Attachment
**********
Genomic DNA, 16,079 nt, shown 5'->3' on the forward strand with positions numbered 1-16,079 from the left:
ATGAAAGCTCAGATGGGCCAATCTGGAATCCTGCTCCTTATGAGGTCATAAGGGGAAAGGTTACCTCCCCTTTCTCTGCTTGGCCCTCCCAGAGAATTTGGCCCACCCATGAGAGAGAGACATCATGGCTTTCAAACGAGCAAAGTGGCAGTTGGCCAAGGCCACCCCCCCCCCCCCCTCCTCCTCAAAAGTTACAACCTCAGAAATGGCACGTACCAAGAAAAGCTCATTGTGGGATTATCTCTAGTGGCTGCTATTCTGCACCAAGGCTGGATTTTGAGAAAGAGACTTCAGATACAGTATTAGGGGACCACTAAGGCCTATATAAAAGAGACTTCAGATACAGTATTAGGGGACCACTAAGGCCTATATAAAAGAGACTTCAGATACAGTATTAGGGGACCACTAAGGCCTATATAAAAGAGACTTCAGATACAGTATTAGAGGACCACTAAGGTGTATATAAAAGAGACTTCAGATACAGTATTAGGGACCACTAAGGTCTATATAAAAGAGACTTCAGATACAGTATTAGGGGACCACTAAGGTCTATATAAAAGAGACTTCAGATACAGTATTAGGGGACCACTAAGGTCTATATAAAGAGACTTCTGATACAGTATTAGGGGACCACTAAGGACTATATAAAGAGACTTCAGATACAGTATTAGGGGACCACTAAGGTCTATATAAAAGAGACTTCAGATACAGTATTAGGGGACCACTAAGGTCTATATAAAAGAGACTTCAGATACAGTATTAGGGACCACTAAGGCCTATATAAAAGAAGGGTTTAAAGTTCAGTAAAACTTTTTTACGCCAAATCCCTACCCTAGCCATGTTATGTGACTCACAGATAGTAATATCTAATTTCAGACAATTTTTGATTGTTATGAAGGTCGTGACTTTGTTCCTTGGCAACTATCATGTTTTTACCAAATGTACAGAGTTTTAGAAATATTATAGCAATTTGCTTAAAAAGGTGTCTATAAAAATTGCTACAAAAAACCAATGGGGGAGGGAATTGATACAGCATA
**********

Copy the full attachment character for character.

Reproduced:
Genomic DNA, 16,079 nt, shown 5'->3' on the forward strand with positions numbered 1-16,079 from the left:
ATGAAAGCTCAGATGGGCCAATCTGGAATCCTGCTCCTTATGAGGTCATAAGGGGAAAGGTTACCTCCCCTTTCTCTGCTTGGCCCTCCCAGAGAATTTGGCCCACCCATGAGAGAGAGACATCATGGCTTTCAAACGAGCAAAGTGGCAGTTGGCCAAGGCCACCCCCCCCCCCCCCTCCTCCTCAAAAGTTACAACCTCAGAAATGGCACGTACCAAGAAAAGCTCATTGTGGGATTATCTCTAGTGGCTGCTATTCTGCACCAAGGCTGGATTTTGAGAAAGAGACTTCAGATACAGTATTAGGGGACCACTAAGGCCTATATAAAAGAGACTTCAGATACAGTATTAGGGGACCACTAAGGCCTATATAAAAGAGACTTCAGATACAGTATTAGGGGACCACTAAGGCCTATATAAAAGAGACTTCAGATACAGTATTAGAGGACCACTAAGGTGTATATAAAAGAGACTTCAGATACAGTATTAGGGACCACTAAGGTCTATATAAAAGAGACTTCAGATACAGTATTAGGGGACCACTAAGGTCTATATAAAAGAGACTTCAGATACAGTATTAGGGGACCACTAAGGTCTATATAAAGAGACTTCTGATACAGTATTAGGGGACCACTAAGGACTATATAAAGAGACTTCAGATACAGTATTAGGGGACCACTAAGGTCTATATAAAAGAGACTTCAGATACAGTATTAGGGGACCACTAAGGTCTATATAAAAGAGACTTCAGATACAGTATTAGGGACCACTAAGGCCTATATAAAAGAAGGGTTTAAAGTTCAGTAAAACTTTTTTACGCCAAATCCCTACCCTAGCCATGTTATGTGACTCACAGATAGTAATATCTAATTTCAGACAATTTTTGATTGTTATGAAGGTCGTGACTTTGTTCCTTGGCAACTATCATGTTTTTACCAAATGTACAGAGTTTTAGAAATATTATAGCAATTTGCTTAAAAAGGTGTCTATAAAAATTGCTACAAAAAACCAATGGGGGAGGGAATTGATACAGCATA